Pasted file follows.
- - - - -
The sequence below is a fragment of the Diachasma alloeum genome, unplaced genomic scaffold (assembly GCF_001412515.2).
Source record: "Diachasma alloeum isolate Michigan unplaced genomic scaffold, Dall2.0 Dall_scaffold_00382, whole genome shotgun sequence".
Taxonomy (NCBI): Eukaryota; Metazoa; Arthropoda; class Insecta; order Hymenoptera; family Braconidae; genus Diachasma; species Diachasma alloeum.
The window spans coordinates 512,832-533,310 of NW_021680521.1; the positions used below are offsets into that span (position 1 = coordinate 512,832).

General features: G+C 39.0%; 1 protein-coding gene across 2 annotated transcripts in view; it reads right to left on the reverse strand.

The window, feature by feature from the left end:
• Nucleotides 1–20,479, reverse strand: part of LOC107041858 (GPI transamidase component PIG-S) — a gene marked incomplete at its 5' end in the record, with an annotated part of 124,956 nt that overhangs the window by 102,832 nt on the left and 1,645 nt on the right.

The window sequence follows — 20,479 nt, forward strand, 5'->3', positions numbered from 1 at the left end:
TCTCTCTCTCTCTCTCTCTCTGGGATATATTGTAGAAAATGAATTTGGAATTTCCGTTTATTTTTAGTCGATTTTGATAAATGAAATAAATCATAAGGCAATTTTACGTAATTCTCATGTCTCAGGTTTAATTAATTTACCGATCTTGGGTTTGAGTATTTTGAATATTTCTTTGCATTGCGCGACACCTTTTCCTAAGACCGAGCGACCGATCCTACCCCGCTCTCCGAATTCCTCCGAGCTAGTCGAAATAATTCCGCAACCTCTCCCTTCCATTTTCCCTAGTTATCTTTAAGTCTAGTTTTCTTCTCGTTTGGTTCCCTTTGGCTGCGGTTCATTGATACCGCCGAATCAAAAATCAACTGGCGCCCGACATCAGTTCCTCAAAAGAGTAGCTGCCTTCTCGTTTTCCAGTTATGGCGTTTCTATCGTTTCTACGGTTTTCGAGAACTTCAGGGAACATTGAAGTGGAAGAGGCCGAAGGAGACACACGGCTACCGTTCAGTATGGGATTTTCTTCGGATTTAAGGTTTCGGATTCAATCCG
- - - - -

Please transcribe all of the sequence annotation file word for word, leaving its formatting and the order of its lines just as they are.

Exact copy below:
The sequence below is a fragment of the Diachasma alloeum genome, unplaced genomic scaffold (assembly GCF_001412515.2).
Source record: "Diachasma alloeum isolate Michigan unplaced genomic scaffold, Dall2.0 Dall_scaffold_00382, whole genome shotgun sequence".
Taxonomy (NCBI): Eukaryota; Metazoa; Arthropoda; class Insecta; order Hymenoptera; family Braconidae; genus Diachasma; species Diachasma alloeum.
The window spans coordinates 512,832-533,310 of NW_021680521.1; the positions used below are offsets into that span (position 1 = coordinate 512,832).

General features: G+C 39.0%; 1 protein-coding gene across 2 annotated transcripts in view; it reads right to left on the reverse strand.

The window, feature by feature from the left end:
• Nucleotides 1–20,479, reverse strand: part of LOC107041858 (GPI transamidase component PIG-S) — a gene marked incomplete at its 5' end in the record, with an annotated part of 124,956 nt that overhangs the window by 102,832 nt on the left and 1,645 nt on the right.

The window sequence follows — 20,479 nt, forward strand, 5'->3', positions numbered from 1 at the left end:
TCTCTCTCTCTCTCTCTCTCTGGGATATATTGTAGAAAATGAATTTGGAATTTCCGTTTATTTTTAGTCGATTTTGATAAATGAAATAAATCATAAGGCAATTTTACGTAATTCTCATGTCTCAGGTTTAATTAATTTACCGATCTTGGGTTTGAGTATTTTGAATATTTCTTTGCATTGCGCGACACCTTTTCCTAAGACCGAGCGACCGATCCTACCCCGCTCTCCGAATTCCTCCGAGCTAGTCGAAATAATTCCGCAACCTCTCCCTTCCATTTTCCCTAGTTATCTTTAAGTCTAGTTTTCTTCTCGTTTGGTTCCCTTTGGCTGCGGTTCATTGATACCGCCGAATCAAAAATCAACTGGCGCCCGACATCAGTTCCTCAAAAGAGTAGCTGCCTTCTCGTTTTCCAGTTATGGCGTTTCTATCGTTTCTACGGTTTTCGAGAACTTCAGGGAACATTGAAGTGGAAGAGGCCGAAGGAGACACACGGCTACCGTTCAGTATGGGATTTTCTTCGGATTTAAGGTTTCGGATTCAATCCG